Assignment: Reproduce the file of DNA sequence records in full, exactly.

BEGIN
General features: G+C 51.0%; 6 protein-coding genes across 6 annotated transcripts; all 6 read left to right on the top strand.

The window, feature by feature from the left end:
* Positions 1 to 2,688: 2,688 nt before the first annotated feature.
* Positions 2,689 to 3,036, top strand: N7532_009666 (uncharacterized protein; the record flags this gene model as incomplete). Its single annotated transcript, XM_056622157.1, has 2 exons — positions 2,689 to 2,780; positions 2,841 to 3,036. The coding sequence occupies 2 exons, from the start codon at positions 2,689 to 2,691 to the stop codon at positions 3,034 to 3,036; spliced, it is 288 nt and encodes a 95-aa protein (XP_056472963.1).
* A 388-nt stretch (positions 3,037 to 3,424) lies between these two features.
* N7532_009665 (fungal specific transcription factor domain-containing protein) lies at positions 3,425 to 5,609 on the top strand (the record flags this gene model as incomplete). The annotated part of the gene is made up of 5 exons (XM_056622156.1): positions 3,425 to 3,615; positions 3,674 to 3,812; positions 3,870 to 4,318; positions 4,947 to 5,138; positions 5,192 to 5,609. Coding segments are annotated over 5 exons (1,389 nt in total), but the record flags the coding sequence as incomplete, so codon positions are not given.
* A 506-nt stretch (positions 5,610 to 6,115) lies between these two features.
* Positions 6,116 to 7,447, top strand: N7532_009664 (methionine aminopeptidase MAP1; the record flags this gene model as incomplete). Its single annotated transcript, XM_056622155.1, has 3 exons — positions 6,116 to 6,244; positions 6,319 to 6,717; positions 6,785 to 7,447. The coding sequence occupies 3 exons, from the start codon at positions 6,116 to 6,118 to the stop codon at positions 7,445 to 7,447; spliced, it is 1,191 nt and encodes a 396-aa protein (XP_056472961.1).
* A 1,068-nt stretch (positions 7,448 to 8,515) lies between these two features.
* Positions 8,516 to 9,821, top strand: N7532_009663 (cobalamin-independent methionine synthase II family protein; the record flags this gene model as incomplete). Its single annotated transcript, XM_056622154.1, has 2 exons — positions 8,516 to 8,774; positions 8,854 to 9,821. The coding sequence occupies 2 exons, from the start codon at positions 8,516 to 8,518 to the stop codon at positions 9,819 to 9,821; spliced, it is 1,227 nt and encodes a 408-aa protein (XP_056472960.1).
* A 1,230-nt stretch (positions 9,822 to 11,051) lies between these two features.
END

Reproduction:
General features: G+C 51.0%; 6 protein-coding genes across 6 annotated transcripts; all 6 read left to right on the top strand.

The window, feature by feature from the left end:
* Positions 1 to 2,688: 2,688 nt before the first annotated feature.
* Positions 2,689 to 3,036, top strand: N7532_009666 (uncharacterized protein; the record flags this gene model as incomplete). Its single annotated transcript, XM_056622157.1, has 2 exons — positions 2,689 to 2,780; positions 2,841 to 3,036. The coding sequence occupies 2 exons, from the start codon at positions 2,689 to 2,691 to the stop codon at positions 3,034 to 3,036; spliced, it is 288 nt and encodes a 95-aa protein (XP_056472963.1).
* A 388-nt stretch (positions 3,037 to 3,424) lies between these two features.
* N7532_009665 (fungal specific transcription factor domain-containing protein) lies at positions 3,425 to 5,609 on the top strand (the record flags this gene model as incomplete). The annotated part of the gene is made up of 5 exons (XM_056622156.1): positions 3,425 to 3,615; positions 3,674 to 3,812; positions 3,870 to 4,318; positions 4,947 to 5,138; positions 5,192 to 5,609. Coding segments are annotated over 5 exons (1,389 nt in total), but the record flags the coding sequence as incomplete, so codon positions are not given.
* A 506-nt stretch (positions 5,610 to 6,115) lies between these two features.
* Positions 6,116 to 7,447, top strand: N7532_009664 (methionine aminopeptidase MAP1; the record flags this gene model as incomplete). Its single annotated transcript, XM_056622155.1, has 3 exons — positions 6,116 to 6,244; positions 6,319 to 6,717; positions 6,785 to 7,447. The coding sequence occupies 3 exons, from the start codon at positions 6,116 to 6,118 to the stop codon at positions 7,445 to 7,447; spliced, it is 1,191 nt and encodes a 396-aa protein (XP_056472961.1).
* A 1,068-nt stretch (positions 7,448 to 8,515) lies between these two features.
* Positions 8,516 to 9,821, top strand: N7532_009663 (cobalamin-independent methionine synthase II family protein; the record flags this gene model as incomplete). Its single annotated transcript, XM_056622154.1, has 2 exons — positions 8,516 to 8,774; positions 8,854 to 9,821. The coding sequence occupies 2 exons, from the start codon at positions 8,516 to 8,518 to the stop codon at positions 9,819 to 9,821; spliced, it is 1,227 nt and encodes a 408-aa protein (XP_056472960.1).
* A 1,230-nt stretch (positions 9,822 to 11,051) lies between these two features.